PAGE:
Regardless of what happens with the police and the court system, we should continue to scrutinize — fairly — those accused. And we should not disparage or disbelieve accusers simply because the legal system is ill-equipped to deal with these most difficult cases.

Giants beat Mariners again in road game playing at home

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SAN FRANCISCO — The nomadic Seattle Mariners are taking their bats from the Bay Area to Southern California for three more “home games” on the road.

Wilmer Flores hit a go-ahead, two-run triple in the seventh inning of the San Francisco Giants‘ 6-4 win Thursday that sent Seattle to a second home defeat played in San Francisco’s ballpark because of dangerous air quality in Western Washington.

The series was moved because of smoke from all the West Coast wildfires. Now, the Mariners are altering their air travel reservations once more and headed to San Diego for a weekend series at Petco Park.

“It’s disappointing, but its the world we’re living in in 2020,” Mariners starter Nick Margevicius said. “There’s a lot of things we can’t control, a lot of things in the season, a lot of things in the world right now.”

Darin Ruf homered in the second inning to back Giants starter Tyler Anderson, who hurt his own cause when he was ejected in the bottom of the third by plate umpire Edwin Moscoso for emphatically expressing his displeasure with a walk to Kyle Lewis.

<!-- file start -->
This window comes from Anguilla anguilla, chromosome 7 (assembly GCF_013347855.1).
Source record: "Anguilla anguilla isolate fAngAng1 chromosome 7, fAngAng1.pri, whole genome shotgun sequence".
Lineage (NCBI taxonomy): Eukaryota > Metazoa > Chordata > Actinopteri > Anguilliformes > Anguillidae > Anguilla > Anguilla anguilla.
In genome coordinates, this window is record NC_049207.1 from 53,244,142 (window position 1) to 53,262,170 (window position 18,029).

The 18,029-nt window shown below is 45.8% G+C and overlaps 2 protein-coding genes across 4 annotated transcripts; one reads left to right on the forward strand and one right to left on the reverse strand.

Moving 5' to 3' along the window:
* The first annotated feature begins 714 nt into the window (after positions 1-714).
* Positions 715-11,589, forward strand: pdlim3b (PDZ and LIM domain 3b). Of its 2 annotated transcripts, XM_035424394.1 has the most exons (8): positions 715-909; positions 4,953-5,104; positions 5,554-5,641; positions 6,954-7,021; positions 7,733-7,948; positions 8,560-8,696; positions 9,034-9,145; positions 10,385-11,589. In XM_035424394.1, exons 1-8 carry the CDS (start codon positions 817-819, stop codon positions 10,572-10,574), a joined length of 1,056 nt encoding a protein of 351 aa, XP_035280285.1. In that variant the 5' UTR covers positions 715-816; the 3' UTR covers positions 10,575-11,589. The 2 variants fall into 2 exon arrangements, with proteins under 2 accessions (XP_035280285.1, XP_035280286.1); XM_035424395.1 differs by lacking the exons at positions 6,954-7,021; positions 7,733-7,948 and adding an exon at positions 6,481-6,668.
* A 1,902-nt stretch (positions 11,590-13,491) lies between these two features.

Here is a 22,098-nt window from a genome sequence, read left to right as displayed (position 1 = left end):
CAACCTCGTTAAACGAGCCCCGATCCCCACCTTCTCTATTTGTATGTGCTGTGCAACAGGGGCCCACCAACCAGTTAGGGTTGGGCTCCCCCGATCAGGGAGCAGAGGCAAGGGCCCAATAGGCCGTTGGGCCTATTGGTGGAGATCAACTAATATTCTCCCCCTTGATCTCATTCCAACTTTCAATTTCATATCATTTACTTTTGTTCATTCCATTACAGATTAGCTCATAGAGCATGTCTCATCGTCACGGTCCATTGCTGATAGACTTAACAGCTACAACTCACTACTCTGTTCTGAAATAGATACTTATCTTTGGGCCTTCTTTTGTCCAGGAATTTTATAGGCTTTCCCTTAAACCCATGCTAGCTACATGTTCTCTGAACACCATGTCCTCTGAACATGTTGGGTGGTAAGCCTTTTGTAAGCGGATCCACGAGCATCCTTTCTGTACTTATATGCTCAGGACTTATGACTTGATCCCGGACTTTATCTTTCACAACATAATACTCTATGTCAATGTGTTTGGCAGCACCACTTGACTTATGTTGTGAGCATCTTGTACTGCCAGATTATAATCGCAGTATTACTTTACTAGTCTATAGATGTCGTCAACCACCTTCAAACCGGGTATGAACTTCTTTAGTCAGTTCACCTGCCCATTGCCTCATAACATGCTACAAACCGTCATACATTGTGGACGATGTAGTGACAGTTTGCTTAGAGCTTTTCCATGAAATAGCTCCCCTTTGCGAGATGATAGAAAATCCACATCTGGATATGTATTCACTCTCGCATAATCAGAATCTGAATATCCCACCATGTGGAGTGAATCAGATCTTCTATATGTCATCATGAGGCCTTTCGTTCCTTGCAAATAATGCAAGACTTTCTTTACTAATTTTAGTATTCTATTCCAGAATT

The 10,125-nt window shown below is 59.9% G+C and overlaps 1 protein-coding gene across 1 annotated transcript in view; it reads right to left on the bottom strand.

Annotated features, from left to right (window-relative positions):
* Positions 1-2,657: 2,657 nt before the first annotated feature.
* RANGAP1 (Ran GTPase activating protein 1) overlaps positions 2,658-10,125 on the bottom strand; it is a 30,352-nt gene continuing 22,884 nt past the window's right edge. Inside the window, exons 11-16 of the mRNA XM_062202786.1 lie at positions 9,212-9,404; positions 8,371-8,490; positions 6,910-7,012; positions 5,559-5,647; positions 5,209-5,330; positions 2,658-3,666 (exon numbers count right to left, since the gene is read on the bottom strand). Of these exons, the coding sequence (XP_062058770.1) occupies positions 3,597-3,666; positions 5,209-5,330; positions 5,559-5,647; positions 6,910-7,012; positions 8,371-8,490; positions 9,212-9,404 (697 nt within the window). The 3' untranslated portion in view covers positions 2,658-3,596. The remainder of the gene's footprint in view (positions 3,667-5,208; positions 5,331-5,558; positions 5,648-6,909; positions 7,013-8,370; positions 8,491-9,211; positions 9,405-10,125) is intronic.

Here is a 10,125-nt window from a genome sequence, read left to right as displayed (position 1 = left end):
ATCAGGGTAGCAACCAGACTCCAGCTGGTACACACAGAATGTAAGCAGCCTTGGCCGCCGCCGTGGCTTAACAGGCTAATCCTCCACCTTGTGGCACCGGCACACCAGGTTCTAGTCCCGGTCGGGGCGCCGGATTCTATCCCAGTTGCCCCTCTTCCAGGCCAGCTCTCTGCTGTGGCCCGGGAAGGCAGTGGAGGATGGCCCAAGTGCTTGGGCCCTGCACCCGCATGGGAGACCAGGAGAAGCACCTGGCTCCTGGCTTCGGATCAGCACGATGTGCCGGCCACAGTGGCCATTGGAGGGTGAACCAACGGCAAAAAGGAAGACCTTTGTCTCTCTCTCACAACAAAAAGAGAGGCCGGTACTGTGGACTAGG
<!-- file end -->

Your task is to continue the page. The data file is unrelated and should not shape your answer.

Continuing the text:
“Tyler knows that that just can’t happen,” mangaer Gabe Kapler said. “It puts us in a really tough spot.”

Wandy Peralta followed Anderson and threw 49 pitches over a career-high three innings, and Rico Garcia (1-1) worked one inning for his first major league win. Sam Selman finished for his first career save, stranding two runners when Lewis lined out and Kyle Seager flied out.

“Peralta came up huge for us,” Kapler said. “As tough as that was it was equally rewarding and in some ways inspiring to see him come out and give us the length that he did and battle. It gave us a chance to climb back into the game. I thought our guys continued to be resilient.”

JP Crawford hit a two-run single in the second following RBI singles by Tim Lopes and Phillip Ervin, but Seattle’s bullpen couldn’t hold a three-run lead.

Margevicius was staked to an early lead but Kendall Graveman (0-3) couldn’t hold it. The Mariners capitalized in the second after Anderson hit Seager in the backside.

Seattle has fared better against San Diego this season after losing all four to San Francisco. Manager Scott Servais had prepared himself for the possibility his club might have to stay on the road a little longer.

“I think with our players and everybody else it was going to be a two-day trip. That’s what we were led to believe that everything was going to clear up in Seattle,” Servais said. “We can’t control the weather it’s bigger than all of us and with what’s going on there with the smoke. Certainly understand why we have to go but I don’t think anybody was really prepared for it.”

Brandon Crawford contributed a sacrifice fly and Evan Longoria and Alex Dickerson RBI singles for the Giants.

Austin Slater returned at designated hitter for San Francisco and went 0 for 2 with a walk as he works back from a painful right elbow. Luis Basabe singled in the sixth for his first career hit and also stole his first base.

“I didn’t think about it,” said Basabe, who will gift the special souvenir ball to his mother. “I was just happy to get the opportunity.”

Justin Smoak made his Giants home debut as a pinch hitter in the sixth facing his former club after he signed a minor league deal earlier this month following his release by the Brewers.

Anderson, who was trying to win consecutive starts for the first time this season, received his second career ejection. The other was Aug. 13, 2016, while with Colorado.